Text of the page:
Magnus Nilsson’s Arctic Cuisine

The Mastermind Behind Fäviken Magasinet On the Rewards of “Real Food”

Photographer Howard Sooley captures snowy forest vistas, 19th-century farmhouses, and homegrown delicacies in and around restaurant Fäviken Magasinet in northern Sweden. Set on 24,000 acres of pristine farmland in Järpen, some 750 kilometers north of Stockholm, the 12-seat restaurant is currently one of the hottest culinary spots in Europe. It reportedly has a two- to three-month waiting list––no small feat in a region that on average is inhabited by a single person per square kilometer. Having cut his teeth in Michelin-starred restaurants L'Arpège and L'Astrance, chef Magnus Nilsson took the reins of Fäviken Magasinet in 2008 and set out to create his own version of Scandinavian locavore cuisine. Using seasonal produce, sourcing ingredients locally, and cooking with traditional Swedish techniques, Nilsson has fostered a rustic experience that he refers to as rektún or “real food.” With Fäviken’s grounds covered in snow for six months out of the year, Nilsson relies on pickling, fermenting, curing and other old-fashioned preservation techniques through winter. “It’s not a challenge and no one has forced me to do this,” says Nilsson. “I’ve chosen it, and I really feel it pushes us to be creative and break boundaries.” Here the Swedish chef reveals some of the ingredients for a typical night at Fäviken Magasinet.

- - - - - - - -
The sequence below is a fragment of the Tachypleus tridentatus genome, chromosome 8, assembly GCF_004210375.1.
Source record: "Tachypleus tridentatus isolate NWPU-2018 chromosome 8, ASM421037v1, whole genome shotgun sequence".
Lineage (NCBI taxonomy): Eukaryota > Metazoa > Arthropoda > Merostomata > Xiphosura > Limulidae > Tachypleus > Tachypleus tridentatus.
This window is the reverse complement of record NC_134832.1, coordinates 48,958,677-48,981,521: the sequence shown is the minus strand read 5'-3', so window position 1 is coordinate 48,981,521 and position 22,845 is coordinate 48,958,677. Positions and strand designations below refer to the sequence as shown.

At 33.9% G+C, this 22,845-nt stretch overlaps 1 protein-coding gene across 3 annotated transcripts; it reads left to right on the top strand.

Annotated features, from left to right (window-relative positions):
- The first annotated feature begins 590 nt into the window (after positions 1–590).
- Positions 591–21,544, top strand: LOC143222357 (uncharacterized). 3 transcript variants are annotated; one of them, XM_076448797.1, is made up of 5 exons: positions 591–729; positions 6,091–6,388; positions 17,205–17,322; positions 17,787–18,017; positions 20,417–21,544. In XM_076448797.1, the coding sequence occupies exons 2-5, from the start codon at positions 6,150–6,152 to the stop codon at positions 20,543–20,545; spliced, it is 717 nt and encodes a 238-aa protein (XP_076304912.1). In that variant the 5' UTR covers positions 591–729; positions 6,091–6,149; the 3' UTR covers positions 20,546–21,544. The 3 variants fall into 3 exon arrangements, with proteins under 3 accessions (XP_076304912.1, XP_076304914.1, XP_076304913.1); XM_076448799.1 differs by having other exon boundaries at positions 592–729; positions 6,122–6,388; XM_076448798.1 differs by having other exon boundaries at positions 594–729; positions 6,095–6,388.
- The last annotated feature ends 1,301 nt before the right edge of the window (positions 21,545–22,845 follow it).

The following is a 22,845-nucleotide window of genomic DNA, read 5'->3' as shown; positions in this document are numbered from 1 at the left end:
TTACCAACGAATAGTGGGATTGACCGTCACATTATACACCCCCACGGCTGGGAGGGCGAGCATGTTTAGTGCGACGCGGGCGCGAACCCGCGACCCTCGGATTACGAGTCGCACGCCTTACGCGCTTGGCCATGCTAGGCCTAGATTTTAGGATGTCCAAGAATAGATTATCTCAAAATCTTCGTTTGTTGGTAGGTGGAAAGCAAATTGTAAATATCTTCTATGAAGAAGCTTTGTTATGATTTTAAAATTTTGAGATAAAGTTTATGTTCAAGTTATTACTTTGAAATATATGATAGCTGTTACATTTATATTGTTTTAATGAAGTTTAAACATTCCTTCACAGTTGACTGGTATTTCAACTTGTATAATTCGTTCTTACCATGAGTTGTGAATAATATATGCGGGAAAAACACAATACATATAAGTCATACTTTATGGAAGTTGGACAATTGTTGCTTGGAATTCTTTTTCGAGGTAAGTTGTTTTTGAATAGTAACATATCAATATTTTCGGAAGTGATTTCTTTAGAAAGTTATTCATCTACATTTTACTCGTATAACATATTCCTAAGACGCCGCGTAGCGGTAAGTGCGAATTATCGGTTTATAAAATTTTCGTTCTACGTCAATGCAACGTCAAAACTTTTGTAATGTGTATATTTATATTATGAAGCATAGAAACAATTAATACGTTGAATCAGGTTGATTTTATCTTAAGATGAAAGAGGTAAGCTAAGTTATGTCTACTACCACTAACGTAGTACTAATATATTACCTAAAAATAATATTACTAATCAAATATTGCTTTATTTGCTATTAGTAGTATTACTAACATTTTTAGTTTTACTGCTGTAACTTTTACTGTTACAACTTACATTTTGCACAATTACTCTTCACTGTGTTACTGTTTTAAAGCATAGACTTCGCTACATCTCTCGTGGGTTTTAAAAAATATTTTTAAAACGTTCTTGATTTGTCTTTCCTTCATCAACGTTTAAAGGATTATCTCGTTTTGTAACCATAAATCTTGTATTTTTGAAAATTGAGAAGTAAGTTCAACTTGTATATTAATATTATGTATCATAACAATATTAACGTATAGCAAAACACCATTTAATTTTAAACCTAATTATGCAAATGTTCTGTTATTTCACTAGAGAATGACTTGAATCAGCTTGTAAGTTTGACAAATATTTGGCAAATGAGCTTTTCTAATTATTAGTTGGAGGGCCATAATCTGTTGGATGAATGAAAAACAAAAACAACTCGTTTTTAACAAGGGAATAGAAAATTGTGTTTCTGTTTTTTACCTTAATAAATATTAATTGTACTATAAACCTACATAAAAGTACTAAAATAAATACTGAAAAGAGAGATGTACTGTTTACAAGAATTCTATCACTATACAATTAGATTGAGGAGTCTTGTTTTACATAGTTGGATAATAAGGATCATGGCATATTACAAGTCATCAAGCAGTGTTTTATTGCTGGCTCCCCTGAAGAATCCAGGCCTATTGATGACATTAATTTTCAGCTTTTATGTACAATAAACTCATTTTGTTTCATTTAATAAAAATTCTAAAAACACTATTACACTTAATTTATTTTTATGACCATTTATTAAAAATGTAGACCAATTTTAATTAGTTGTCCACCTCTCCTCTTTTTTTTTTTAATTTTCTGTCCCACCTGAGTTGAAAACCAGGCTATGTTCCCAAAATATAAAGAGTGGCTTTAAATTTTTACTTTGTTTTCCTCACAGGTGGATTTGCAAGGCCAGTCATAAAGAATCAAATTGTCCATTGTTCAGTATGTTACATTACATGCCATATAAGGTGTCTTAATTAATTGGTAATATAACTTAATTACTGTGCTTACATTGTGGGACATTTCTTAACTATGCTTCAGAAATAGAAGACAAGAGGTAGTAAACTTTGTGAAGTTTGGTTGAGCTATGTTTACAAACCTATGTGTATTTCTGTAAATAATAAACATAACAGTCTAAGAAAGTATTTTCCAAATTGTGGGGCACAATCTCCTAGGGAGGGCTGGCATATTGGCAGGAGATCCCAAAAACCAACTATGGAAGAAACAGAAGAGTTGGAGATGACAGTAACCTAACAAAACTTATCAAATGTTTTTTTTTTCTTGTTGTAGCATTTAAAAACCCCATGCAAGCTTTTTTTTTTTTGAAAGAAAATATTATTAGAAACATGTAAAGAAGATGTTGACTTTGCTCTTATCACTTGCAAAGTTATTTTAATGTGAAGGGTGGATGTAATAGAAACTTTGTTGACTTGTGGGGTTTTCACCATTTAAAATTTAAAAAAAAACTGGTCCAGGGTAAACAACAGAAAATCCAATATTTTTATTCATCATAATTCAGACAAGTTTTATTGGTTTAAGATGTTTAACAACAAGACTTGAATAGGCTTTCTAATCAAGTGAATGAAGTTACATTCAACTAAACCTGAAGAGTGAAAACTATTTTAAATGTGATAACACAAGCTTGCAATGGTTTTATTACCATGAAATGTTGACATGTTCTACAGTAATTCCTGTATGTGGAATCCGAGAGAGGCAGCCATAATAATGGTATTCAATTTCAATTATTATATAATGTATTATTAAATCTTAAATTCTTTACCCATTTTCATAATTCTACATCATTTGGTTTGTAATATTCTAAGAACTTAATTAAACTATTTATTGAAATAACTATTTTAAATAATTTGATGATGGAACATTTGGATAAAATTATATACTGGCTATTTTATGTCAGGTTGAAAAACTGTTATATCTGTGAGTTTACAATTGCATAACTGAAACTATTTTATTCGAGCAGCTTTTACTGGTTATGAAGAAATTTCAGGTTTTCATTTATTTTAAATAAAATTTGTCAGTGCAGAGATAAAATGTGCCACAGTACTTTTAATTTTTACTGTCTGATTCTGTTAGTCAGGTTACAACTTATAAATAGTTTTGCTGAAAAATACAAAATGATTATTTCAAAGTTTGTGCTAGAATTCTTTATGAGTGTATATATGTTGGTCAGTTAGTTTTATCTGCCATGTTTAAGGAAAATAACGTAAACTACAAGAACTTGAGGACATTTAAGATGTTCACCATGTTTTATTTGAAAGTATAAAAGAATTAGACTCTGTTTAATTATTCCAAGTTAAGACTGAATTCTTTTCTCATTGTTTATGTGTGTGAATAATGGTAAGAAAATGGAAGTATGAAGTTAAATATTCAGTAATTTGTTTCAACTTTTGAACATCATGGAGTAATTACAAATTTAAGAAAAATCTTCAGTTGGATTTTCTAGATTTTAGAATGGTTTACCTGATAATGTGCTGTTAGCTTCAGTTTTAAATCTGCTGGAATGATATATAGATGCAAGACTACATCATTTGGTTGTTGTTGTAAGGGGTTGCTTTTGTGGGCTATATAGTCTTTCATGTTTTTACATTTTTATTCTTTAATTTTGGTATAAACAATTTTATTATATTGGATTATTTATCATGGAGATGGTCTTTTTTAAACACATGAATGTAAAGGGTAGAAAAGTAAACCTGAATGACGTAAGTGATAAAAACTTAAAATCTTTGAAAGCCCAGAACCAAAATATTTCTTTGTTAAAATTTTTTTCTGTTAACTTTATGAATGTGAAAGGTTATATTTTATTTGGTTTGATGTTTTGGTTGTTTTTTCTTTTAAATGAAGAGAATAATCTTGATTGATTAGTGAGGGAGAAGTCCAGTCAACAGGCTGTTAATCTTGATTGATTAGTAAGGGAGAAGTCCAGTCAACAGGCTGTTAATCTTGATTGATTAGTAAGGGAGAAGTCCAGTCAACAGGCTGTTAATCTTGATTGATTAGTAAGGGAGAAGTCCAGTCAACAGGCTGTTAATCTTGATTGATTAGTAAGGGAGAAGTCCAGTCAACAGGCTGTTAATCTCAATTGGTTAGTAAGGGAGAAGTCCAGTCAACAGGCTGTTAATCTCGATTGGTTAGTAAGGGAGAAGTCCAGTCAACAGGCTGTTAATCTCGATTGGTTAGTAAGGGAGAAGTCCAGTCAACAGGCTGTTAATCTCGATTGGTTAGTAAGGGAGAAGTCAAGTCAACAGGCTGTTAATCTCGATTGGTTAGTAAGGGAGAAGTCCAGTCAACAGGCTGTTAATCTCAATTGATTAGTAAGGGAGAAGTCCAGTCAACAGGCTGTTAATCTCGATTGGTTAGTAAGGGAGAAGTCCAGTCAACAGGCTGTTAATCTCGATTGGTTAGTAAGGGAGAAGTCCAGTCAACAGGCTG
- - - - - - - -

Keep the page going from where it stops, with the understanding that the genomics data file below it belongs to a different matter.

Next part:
Which dish takes the longest to prepare? 
The slowest dish we have is ribeye of beef—the whole process of choosing the animal, fattening it on grass, butchering and aging takes more than a year.

Do you have pre-shift traditions or superstitions?
We always have a staff meal at 3:30; this includes a briefing about the night ahead. However, on Saturdays we’ll have a three-course staff meal that includes wine, so the staff will always be extra happy on weekends. After service I make everyone pineapple pizza. 

Can you name a few key ingredients? How much do you use in a night?
We use 16kg, or €400-worth, of homegrown veggies—the most expensive thing we ever serve. Sixteen tablespoons of fresh blood (pig, goose, duck or cow). 1,600 grains of trout roe (we don’t really count them every day, just once).

Any recent kitchen mishaps?
Mishaps takes place every day, in different degrees of seriousness, from a chef holding the leek in the wrong way when rinsing it so that sand is pushed in among the leaves, to things going completely rotten in the process of preservation, to experiments ending up rather unhealthy to serve. The process of discovering new or old techniques of preservation is always risky. When we work on something, we continuously send samples to a laboratory for analysis. You would be surprised what sometimes starts growing in them in the process...

Favorite post-service nightcap? 

See Magnus Nilsson's recipe for scallops over burning juniper branches on our Facebook page.

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